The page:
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The Blotter: Spring 2003

Read a chronological list of arrests and other legal actions against the radical right from 2002 and the first two months of 2003.

The last year has seen a remarkable series of arrests and other legal actions against the radical right. In addition to the major leaders whose troubles are documented elsewhere, a large number of white supremacists and other antigovernment activists have been arrested for crimes ranging from weapons violations to bombing plots to murder. Here, in chronological order, is a list of many such incidents in 2002 and the first two months of 2003:

Charlie Puckett, commander of the paramilitary Kentucky State Militia, turned himself in to authorities on April 4 after three weeks on the lam. Puckett had been arrested in February on federal weapons charges, then slipped out of an electronic house-arrest monitor and fled. In May, Puckett pleaded guilty to two weapons charges and one count of intimidating a witness, landing a 30-month prison sentence.

After getting a tip about a plot to blow up the local sheriff's office, the county jail and the sheriff himself, federal and local law enforcements officers arrested Charles Barefoot Jr., fiery leader of the Nation's Knights of the Ku Klux Klan, on July 19. After the arrest, a search of Barefoot's home uncovered an Uzi and an AK-47, two homemade bombs and bomb-making materials.

In January, Barefoot pleaded guilty to weapons charges. While he awaited sentencing, his wife and three other local Klan members were charged with the murder of an unidentified man. The victim was allegedly killed because he knew about threats against law enforcement officers supposedly made by Anthony Brewer, grand dragon (or state leader) of a Klan faction based in nearby Robeson County.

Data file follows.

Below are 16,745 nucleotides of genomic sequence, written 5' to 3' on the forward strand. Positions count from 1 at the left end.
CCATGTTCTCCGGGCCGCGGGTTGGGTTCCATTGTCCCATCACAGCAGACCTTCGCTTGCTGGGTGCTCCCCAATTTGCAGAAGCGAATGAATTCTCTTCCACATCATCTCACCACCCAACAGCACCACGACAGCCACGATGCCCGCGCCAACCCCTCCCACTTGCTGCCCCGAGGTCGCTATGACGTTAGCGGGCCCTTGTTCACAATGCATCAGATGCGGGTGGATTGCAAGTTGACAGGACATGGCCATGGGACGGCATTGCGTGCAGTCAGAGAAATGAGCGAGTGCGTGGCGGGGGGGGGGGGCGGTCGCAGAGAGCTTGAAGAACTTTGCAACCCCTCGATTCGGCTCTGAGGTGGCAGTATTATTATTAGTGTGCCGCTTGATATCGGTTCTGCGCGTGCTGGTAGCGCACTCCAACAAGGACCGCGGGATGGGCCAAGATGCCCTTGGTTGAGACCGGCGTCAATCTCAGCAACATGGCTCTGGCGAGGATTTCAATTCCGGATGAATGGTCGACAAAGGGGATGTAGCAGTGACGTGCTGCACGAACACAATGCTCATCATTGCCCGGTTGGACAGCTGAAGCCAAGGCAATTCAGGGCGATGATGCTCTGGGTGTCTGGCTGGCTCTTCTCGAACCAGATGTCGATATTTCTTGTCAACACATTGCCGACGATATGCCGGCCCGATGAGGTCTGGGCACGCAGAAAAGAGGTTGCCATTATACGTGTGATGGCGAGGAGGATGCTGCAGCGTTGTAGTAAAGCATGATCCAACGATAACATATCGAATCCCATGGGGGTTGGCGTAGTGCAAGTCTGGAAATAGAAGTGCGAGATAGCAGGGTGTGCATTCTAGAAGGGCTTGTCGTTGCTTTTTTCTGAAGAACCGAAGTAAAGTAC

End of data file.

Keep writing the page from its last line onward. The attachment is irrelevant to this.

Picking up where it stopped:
Two members of a neo-Nazi terror cell, Leo Felton and Erica Chase, were convicted on July 26 in a conspiracy to bomb Jewish and African-American landmarks and leaders. Felton, a White Order of Thule member who planned the cell with members of the Aryan Brotherhood prison gang, was sentenced to more than 20 years on multiple federal counts. Chase, who had ties to the neo-Nazi World Church of the Creator and the Outlaw Hammerskins gang, received a lesser sentence.

When police answered a domestic dispute call on Aug. 22, they ended up searching the townhome of podiatrist Robert Goldstein, uncovering plans and ammunition for a series of attacks on Islamic targets in Florida. Goldstein, who was reportedly seeking to retaliate for the Sept. 11 attacks and the Palestinian intifada, faces up to 30 years in prison. His wife, Kristi, charged in October with being his accomplice, agreed to cooperate with prosecutors in a plea bargain.

On Oct. 3, FBI agents seized pipe bombs, homemade land mines, 13 firearms and 13,000 rounds of ammunition from antigovernment activist Larry Raugust, who was arrested on seven federal counts and held without bond. A member of the Idaho Mountain Boys militia group, Raugust is also an unindicted co-conspirator in a plot to kill U.S. District Court Judge Edward Lodge.

Lodge handled the murder trial of white supremacist Randy Weaver, who reportedly inspired Raugust's antigovernment passions. (Weaver was acquitted of the murder charges.) Raugust has asked to represent himself at his trial, scheduled to begin June 9.